Narrowing It Down To One Thing Is Obsession
Giving your full focus on one thing alone is an obsessive and compulsive behavior, and can pinpoint to deeper issues that drive the individual towards specific goals. In most of those cases, it feels as if someone is trying to cover for the lack of something in his emotional world, and he strives to compensate for it through his craft.
My art originates from hallucinations only I can see. I translate the hallucinations and obsessional images that plague me into sculptures and paintings. — Yayoi Kusama
Love with your craft is not to be confused with compulsive behavior that drives an individual besides his own will and takes control of his action as if its an evil spirit. Even though there can be positive outcomes from this immersion as for example from the various obsessed artists that dive into their work passionately sculpting their masterpieces, it can be highly detrimental for the individual and his mental health.
In the same way, juggling various disciplines does not mean dipping your toe in each of them doing only superficial work that barely meets the goals. You still need to take independent, smart targets that allow you to concentrate your powers and allocate the proper amount of energy to bring forth something good. It is a very different mindset than the idea many have to just smear out of every part just to get what you need at that point in time.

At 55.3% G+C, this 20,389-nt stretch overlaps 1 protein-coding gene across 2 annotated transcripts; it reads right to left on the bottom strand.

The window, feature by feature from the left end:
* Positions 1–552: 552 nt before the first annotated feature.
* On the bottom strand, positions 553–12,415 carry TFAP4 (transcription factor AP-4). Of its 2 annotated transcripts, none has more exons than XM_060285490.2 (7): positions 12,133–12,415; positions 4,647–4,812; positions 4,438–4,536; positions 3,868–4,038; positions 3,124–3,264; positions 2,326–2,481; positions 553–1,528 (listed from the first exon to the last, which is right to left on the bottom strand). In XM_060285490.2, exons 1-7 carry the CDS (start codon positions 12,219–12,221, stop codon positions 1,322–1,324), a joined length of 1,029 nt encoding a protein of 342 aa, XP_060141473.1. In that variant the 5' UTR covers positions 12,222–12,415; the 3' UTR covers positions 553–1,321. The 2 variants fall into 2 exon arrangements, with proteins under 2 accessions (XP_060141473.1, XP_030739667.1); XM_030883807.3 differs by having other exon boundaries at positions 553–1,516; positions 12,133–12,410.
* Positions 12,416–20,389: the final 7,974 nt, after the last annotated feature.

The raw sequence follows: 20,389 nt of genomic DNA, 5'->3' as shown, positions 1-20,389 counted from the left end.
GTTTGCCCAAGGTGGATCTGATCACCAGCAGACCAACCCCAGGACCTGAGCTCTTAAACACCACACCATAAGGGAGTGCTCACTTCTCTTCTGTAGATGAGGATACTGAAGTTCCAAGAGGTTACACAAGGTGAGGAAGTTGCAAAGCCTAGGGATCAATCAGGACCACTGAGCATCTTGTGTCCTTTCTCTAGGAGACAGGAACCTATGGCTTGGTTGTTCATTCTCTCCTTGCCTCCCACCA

Creativity vs Obsession
There is a well-defined area that separates obsession from creativity and it can be very elusive to spot. It is found in the fact that obsessions grow on their own and drive an individual into action that he didn’t decide with his own logical mind. It’s the impulsive behavior that for example people like Hitler display, that would embark on anything to apply their ideas. Positive creativity comes mostly from withing, it propagates out of an individual in a controlled fashion and it is him that chooses to embark on his occupation out of love and passion.
In both cases, it’s the origins of the attitude that makes the difference and draw the boundaries of one side from the other. Creativity will draw inspiration from the environment, mash it up with the rest, and put forward a new interpretation of the world through this beautiful feedback loop. Obsession is mostly narrowed down to an idea, that somehow an individual will try to apply independently of what exists in the environment. It’s like he has closed down the communication of the receiving part and he is only interested in enforcing his own ideas to others.
How Our Culture Favors Expertise